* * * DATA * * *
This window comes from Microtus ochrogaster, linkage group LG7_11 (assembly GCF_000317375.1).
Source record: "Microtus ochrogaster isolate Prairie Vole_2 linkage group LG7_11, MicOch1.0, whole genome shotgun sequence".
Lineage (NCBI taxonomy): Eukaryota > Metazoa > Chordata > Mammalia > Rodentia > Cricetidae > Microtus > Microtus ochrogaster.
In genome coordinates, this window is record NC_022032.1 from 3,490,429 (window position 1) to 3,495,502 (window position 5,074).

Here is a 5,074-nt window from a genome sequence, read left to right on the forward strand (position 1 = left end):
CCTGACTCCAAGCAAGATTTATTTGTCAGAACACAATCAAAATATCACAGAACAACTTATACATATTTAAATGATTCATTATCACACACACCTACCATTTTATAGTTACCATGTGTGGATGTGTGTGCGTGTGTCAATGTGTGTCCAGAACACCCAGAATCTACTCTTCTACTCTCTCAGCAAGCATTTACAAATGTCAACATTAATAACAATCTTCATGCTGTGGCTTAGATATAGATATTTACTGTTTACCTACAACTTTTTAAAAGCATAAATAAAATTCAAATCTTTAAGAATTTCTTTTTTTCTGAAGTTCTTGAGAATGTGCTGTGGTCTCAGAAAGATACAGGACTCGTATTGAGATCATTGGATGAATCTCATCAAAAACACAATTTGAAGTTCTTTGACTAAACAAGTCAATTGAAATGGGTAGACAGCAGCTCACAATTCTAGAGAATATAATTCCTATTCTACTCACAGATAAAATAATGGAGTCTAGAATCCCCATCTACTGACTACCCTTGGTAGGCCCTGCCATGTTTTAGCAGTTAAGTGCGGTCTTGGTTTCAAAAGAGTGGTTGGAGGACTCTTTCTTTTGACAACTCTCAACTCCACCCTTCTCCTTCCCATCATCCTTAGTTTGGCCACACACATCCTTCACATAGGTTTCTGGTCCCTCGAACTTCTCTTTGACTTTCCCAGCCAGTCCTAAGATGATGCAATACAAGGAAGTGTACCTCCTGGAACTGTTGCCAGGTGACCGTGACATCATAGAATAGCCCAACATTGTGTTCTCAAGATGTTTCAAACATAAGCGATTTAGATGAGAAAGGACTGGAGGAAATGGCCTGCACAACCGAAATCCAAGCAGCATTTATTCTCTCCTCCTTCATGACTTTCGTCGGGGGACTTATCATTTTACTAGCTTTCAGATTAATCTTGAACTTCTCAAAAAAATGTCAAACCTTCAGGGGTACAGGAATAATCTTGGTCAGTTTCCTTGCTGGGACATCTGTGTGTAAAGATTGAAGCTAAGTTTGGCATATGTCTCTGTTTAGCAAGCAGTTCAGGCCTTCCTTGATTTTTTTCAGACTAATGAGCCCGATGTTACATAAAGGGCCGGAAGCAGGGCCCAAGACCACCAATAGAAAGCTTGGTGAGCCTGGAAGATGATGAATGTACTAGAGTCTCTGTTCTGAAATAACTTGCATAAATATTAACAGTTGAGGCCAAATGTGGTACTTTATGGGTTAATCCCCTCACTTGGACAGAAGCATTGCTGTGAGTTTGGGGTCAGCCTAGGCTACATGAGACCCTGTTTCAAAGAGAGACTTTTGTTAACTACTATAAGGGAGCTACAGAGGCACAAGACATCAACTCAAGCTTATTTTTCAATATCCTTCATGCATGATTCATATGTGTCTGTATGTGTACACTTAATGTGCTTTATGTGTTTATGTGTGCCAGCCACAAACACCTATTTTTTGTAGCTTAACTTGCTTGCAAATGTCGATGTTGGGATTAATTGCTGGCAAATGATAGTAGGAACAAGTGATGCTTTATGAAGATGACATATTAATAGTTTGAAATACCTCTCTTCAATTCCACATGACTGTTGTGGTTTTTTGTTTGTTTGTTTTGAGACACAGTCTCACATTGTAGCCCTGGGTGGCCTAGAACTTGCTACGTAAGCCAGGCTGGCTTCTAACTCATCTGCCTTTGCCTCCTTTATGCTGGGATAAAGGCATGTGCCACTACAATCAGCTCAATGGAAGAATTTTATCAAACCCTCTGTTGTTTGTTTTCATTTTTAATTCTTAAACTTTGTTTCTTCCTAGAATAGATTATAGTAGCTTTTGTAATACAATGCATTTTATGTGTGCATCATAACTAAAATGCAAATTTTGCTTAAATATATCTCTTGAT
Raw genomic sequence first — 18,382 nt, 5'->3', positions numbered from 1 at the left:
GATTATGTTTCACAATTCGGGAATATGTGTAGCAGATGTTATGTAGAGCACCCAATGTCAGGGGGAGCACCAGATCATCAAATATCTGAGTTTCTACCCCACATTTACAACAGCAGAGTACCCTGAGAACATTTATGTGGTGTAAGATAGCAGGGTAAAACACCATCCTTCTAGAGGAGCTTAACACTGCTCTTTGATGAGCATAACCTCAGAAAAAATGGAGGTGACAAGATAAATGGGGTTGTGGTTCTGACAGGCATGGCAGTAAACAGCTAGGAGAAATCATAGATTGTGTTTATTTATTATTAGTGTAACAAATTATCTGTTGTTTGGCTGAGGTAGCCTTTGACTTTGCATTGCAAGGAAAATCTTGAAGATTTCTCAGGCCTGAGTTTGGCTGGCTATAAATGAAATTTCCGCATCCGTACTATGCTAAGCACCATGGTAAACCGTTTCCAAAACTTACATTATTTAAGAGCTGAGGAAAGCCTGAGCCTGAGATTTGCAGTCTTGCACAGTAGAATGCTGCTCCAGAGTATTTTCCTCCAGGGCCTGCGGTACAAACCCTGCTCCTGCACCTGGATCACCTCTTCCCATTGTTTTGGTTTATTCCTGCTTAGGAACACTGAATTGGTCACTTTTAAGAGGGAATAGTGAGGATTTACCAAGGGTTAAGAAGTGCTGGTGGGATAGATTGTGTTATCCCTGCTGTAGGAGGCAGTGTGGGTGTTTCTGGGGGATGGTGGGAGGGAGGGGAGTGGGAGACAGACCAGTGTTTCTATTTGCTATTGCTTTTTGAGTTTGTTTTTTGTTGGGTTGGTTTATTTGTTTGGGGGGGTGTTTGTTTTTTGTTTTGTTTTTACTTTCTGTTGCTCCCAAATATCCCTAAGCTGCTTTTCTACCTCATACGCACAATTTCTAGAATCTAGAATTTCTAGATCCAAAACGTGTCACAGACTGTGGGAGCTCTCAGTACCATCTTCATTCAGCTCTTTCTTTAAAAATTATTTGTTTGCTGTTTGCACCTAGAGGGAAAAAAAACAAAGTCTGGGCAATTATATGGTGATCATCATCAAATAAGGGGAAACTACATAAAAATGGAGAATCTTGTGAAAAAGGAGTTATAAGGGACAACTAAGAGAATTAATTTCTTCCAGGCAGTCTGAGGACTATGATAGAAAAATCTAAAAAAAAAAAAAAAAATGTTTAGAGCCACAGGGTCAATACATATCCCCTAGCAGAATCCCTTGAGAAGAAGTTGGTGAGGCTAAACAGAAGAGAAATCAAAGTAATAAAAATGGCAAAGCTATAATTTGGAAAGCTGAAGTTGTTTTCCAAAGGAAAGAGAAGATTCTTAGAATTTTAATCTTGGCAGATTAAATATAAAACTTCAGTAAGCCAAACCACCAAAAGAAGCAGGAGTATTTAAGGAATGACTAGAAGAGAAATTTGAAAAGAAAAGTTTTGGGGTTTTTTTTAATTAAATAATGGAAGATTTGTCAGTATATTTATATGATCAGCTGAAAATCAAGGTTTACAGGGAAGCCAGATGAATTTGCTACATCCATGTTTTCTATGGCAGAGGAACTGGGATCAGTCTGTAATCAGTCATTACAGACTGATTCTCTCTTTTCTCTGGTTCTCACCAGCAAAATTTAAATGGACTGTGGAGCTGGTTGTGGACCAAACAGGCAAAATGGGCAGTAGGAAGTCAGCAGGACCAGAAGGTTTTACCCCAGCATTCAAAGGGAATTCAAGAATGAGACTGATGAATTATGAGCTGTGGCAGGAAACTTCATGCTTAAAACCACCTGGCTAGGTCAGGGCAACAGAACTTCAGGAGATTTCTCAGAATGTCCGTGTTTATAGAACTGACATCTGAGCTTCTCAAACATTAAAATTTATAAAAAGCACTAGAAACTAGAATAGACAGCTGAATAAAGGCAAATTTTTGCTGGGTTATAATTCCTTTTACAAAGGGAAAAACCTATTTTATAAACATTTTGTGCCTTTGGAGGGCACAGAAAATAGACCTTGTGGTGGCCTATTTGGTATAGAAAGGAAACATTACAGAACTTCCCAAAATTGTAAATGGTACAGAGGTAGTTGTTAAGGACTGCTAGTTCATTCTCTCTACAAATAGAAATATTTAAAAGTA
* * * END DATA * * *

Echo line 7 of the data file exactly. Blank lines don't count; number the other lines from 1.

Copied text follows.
Raw genomic sequence first — 18,382 nt, 5'->3', positions numbered from 1 at the left: